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Skateboarding to build community

Projekts MCR is a pioneering skatepark in Manchester. It is invitational to those who wouldn’t usually consider skateboarding.

JUBILEE CENTRE AUTOR 193/Charlee_New 25 DE ABRIL DE 2022 08:56 h
Projekts MCR is a pioneering skatepark in Manchester. / Photo: Owen Peters Photography via [link]Jubilee Centre[/link]

Projekts MCR is a skatepark and cafe tucked under a Manchester flyover. And if you spend some time there, you might notice something unusual.

Yes, there are teenage boys—as expected. But you’ll also find beginners, young children, being coached and encouraged.

You’ll see women and girls laughing on their boards, and there’s a busy cafe that is open and welcoming.

This is all intentional. Projekts MCR have worked hard to diversify their target audience, and they challenge others in their sector to behave differently too. 

Projekts MCR’s managing Director, John Haines, explains, ‘We noticed at the time that skateboarding parks were often missing certain groups in society - women and girls, disabled people, very young children and people who are on low income’. 

‘We wanted to create an environment where they would feel welcome, where they would be able to form a community and enjoy skateboarding as much as we did’.

Projekts MCR is designed with these more vulnerable groups in mind.

From the physical skatepark design which is built to prioritise beginners, to the design of targeted projects such as women and girls only nights, Projekts is invitational to those who wouldn’t usually consider skateboarding.

This gospel orientation to include groups on the margin stems from its roots as a skateboarding outreach project, part of the Message 2000 festival in Manchester.

The project’s been through several iterations and today, the skatepark and cafe exists to serve the skateboarding community more widely.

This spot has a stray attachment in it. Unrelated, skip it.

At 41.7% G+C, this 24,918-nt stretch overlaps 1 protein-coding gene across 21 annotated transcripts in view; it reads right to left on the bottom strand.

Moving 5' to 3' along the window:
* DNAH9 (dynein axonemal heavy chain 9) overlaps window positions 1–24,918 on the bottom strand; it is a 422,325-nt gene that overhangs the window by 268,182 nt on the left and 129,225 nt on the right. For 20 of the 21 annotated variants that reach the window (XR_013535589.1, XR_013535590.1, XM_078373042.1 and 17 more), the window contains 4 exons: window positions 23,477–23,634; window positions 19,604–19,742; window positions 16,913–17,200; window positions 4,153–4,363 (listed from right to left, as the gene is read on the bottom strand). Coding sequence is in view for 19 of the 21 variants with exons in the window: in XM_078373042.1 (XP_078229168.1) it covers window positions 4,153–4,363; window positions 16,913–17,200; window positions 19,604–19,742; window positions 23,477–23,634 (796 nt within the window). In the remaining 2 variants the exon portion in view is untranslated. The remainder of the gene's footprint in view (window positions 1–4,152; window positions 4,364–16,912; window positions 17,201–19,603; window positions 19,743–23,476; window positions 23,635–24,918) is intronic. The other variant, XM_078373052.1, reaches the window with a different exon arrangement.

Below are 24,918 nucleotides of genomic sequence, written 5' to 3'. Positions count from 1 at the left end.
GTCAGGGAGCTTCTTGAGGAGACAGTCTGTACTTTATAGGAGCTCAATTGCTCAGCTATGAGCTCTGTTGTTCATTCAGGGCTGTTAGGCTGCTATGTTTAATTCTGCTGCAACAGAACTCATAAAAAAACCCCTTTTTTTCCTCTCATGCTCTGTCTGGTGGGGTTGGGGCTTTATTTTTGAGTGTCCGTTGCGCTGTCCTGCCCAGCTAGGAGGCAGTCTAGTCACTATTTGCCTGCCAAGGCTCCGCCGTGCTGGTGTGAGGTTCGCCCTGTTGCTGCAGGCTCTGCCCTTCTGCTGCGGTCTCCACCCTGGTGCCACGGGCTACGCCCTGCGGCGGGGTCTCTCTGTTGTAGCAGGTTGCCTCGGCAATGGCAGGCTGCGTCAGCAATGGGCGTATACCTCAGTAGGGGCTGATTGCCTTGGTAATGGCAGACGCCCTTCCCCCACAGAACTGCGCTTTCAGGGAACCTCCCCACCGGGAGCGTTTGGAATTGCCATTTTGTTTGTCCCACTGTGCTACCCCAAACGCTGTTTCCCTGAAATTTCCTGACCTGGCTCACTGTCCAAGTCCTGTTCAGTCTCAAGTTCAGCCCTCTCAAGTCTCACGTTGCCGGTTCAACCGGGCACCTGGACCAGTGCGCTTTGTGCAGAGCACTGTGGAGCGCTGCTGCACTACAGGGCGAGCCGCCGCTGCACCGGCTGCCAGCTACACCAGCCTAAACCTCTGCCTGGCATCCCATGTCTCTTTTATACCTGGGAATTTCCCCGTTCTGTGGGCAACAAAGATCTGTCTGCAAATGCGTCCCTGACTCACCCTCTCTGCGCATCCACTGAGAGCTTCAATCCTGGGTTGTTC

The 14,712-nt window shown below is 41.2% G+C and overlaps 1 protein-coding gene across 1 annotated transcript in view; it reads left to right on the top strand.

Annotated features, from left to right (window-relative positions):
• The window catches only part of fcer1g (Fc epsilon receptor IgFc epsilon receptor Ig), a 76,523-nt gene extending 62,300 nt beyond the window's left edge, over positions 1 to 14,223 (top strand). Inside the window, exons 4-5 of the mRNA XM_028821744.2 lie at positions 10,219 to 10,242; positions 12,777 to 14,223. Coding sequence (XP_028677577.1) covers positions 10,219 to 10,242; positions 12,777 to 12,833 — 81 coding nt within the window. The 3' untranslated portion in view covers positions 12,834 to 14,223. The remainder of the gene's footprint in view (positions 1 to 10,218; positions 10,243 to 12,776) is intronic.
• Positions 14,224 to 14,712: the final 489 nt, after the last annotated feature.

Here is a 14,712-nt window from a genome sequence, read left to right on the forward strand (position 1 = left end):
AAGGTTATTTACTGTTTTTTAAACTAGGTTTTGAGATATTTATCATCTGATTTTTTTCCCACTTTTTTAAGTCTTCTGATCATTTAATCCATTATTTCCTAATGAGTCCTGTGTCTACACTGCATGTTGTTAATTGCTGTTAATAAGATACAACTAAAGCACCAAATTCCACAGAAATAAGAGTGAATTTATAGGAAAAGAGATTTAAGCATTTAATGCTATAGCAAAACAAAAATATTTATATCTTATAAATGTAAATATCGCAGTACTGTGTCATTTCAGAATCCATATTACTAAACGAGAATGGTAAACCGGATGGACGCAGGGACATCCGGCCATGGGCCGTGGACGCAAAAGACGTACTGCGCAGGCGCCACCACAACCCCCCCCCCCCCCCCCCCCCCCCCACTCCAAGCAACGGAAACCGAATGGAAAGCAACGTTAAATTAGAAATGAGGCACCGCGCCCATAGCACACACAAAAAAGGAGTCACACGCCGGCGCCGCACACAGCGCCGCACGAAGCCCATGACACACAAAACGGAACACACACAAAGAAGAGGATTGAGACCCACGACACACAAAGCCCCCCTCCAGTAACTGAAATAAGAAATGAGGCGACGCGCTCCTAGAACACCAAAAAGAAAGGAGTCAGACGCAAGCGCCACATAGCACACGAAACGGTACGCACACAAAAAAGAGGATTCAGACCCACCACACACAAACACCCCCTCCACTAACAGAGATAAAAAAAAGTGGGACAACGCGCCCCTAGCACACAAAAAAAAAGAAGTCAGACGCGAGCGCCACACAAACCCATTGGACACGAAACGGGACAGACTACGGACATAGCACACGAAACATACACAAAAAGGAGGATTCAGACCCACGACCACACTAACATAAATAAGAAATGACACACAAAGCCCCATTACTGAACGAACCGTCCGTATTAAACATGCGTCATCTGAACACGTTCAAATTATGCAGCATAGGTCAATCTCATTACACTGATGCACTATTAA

The social enterprise and co-operative sees 28,000 visitors a year, with over 80% of their income from trading. They employ 26 members of staff who manage the facilities, work in the café and provide coaching for skateboarders.  

‘Serving the skateboarding community means expanding who is included in the community,’ says John, but it also makes good commercial sense.

It wasn’t unheard of for skateparks to accidentally put themselves out of business when favouritism and ‘friends go free’ were the operating principles.

Projekts’s decision to restrict access to the skatepark for women and girls’ nights was met with some pushback from members of the existing community.

But these nights have been a huge success, challenging prevalent ideas that ‘girls aren’t brave enough to skate’.

Skatepark visits at Projekts from females have risen from 2% in 2012 to 25% today, and similar sessions are now being adopted in other parts of the UK. 

A strong culture of ‘welcome for all’, together with targeted efforts to reach more vulnerable groups, means that Projekts MCR continues to attract more visitors and grow.

And that’s without mentioning their schools coaching, lessons for students from pupil referral units or disabilities sessions.

Their strategy for inclusion builds a stronger community, for skateboarding and the local area, and a stronger business to continue the mission. 

Charlee New, Communications and Marketing Officer at the Jubilee Centre.

This article was first published on the website of the Jubilee Centre and re-published with permission.




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